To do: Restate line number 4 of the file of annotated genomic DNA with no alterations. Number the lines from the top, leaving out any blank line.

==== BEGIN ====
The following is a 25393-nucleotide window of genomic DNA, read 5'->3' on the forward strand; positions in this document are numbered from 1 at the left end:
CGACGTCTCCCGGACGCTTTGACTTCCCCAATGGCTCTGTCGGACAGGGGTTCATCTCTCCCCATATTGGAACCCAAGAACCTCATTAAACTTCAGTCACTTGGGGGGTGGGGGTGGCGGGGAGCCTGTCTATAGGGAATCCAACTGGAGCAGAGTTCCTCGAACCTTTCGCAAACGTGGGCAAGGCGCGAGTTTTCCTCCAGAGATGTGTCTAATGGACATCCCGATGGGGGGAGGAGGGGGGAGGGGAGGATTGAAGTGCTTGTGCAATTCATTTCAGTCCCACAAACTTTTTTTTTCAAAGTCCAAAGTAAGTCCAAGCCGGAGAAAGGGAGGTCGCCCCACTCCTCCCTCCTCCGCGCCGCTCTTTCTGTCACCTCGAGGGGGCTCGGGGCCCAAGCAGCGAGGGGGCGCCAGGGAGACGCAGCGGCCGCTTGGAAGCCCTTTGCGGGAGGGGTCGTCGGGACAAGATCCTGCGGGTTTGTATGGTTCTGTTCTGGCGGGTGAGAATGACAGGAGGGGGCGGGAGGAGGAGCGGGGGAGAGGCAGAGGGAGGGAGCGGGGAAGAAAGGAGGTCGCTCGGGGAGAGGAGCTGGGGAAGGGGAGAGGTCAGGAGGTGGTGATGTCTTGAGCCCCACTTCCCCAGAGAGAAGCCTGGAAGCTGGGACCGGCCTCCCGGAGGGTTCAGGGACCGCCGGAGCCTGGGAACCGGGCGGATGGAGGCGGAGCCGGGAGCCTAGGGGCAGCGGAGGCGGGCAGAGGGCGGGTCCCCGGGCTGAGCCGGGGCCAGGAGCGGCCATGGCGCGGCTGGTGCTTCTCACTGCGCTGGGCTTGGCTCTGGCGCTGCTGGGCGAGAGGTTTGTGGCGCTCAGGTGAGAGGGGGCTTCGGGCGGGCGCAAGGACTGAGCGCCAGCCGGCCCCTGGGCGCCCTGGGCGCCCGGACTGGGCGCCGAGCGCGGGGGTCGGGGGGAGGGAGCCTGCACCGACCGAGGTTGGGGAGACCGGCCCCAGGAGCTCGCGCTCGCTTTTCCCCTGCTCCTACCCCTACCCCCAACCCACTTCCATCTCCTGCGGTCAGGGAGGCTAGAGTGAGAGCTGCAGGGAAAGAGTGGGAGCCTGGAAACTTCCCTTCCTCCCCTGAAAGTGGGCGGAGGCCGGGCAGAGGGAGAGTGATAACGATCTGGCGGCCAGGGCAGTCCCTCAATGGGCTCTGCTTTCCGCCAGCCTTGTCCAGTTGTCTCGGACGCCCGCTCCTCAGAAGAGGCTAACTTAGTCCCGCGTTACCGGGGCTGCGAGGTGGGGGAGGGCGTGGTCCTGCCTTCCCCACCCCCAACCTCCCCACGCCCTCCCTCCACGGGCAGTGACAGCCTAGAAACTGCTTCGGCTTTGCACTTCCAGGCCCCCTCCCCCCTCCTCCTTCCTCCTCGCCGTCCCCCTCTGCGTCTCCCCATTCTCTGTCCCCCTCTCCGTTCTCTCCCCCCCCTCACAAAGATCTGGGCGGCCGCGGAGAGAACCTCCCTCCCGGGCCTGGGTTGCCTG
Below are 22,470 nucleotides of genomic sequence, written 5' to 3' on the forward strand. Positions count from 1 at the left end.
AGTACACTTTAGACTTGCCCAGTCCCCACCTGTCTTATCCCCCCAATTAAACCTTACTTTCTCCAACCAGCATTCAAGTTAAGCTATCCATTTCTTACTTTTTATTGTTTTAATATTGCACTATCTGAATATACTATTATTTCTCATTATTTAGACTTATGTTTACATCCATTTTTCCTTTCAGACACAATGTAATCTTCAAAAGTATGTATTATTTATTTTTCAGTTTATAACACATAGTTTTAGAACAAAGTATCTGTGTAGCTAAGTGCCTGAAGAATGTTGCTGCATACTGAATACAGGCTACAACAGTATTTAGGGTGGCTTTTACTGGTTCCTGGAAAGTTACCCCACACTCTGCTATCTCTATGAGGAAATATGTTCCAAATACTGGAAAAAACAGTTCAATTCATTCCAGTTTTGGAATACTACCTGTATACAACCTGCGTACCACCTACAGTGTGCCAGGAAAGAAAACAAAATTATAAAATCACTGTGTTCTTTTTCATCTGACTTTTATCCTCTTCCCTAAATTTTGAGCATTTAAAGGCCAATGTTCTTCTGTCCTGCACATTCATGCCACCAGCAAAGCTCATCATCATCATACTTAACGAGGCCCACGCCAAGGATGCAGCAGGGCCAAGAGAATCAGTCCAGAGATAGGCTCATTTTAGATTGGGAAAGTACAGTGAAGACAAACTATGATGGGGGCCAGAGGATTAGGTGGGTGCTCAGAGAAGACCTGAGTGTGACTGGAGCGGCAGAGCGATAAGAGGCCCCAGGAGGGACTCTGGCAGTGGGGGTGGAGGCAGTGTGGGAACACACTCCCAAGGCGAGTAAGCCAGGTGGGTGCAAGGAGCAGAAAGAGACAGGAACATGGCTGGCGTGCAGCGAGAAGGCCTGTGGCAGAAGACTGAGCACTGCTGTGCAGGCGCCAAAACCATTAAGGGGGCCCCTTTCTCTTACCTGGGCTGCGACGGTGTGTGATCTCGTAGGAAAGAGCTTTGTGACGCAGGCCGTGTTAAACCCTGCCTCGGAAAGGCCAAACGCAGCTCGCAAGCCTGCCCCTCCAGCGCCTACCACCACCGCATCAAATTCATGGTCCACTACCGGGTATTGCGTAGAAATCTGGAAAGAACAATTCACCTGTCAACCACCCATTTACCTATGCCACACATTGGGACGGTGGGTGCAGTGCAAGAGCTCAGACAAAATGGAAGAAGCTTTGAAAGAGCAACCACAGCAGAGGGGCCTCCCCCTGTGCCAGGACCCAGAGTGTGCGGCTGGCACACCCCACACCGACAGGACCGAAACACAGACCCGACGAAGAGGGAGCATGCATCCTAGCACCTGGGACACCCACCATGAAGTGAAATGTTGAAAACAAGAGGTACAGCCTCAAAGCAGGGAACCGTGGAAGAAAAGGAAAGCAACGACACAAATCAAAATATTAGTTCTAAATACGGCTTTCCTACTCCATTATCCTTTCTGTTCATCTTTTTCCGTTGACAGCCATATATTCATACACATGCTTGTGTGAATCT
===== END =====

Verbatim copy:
AGTACACTTTAGACTTGCCCAGTCCCCACCTGTCTTATCCCCCCAATTAAACCTTACTTTCTCCAACCAGCATTCAAGTTAAGCTATCCATTTCTTACTTTTTATTGTTTTAATATTGCACTATCTGAATATACTATTATTTCTCATTATTTAGACTTATGTTTACATCCATTTTTCCTTTCAGACACAATGTAATCTTCAAAAGTATGTATTATTTATTTTTCAGTTTATAACACATAGTTTTAGAACAAAGTATCTGTGTAGCTAAGTGCCTGAAGAATGTTGCTGCATACTGAATACAGGCTACAACAGTATTTAGGGTGGCTTTTACTGGTTCCTGGAAAGTTACCCCACACTCTGCTATCTCTATGAGGAAATATGTTCCAAATACTGGAAAAAACAGTTCAATTCATTCCAGTTTTGGAATACTACCTGTATACAACCTGCGTACCACCTACAGTGTGCCAGGAAAGAAAACAAAATTATAAAATCACTGTGTTCTTTTTCATCTGACTTTTATCCTCTTCCCTAAATTTTGAGCATTTAAAGGCCAATGTTCTTCTGTCCTGCACATTCATGCCACCAGCAAAGCTCATCATCATCATACTTAACGAGGCCCACGCCAAGGATGCAGCAGGGCCAAGAGAATCAGTCCAGAGATAGGCTCATTTTAGATTGGGAAAGTACAGTGAAGACAAACTATGATGGGGGCCAGAGGATTAGGTGGGTGCTCAGAGAAGACCTGAGTGTGACTGGAGCGGCAGAGCGATAAGAGGCCCCAGGAGGGACTCTGGCAGTGGGGGTGGAGGCAGTGTGGGAACACACTCCCAAGGCGAGTAAGCCAGGTGGGTGCAAGGAGCAGAAAGAGACAGGAACATGGCTGGCGTGCAGCGAGAAGGCCTGTGGCAGAAGACTGAGCACTGCTGTGCAGGCGCCAAAACCATTAAGGGGGCCCCTTTCTCTTACCTGGGCTGCGACGGTGTGTGATCTCGTAGGAAAGAGCTTTGTGACGCAGGCCGTGTTAAACCCTGCCTCGGAAAGGCCAAACGCAGCTCGCAAGCCTGCCCCTCCAGCGCCTACCACCACCGCATCAAATTCATGGTCCACTACCGGGTATTGCGTAGAAATCTGGAAAGAACAATTCACCTGTCAACCACCCATTTACCTATGCCACACATTGGGACGGTGGGTGCAGTGCAAGAGCTCAGACAAAATGGAAGAAGCTTTGAAAGAGCAACCACAGCAGAGGGGCCTCCCCCTGTGCCAGGACCCAGAGTGTGCGGCTGGCACACCCCACACCGACAGGACCGAAACACAGACCCGACGAAGAGGGAGCATGCATCCTAGCACCTGGGACACCCACCATGAAGTGAAATGTTGAAAACAAGAGGTACAGCCTCAAAGCAGGGAACCGTGGAAGAAAAGGAAAGCAACGACACAAATCAAAATATTAGTTCTAAATACGGCTTTCCTACTCCATTATCCTTTCTGTTCATCTTTTTCCGTTGACAGCCATATATTCATACACATGCTTGTGTGAATCT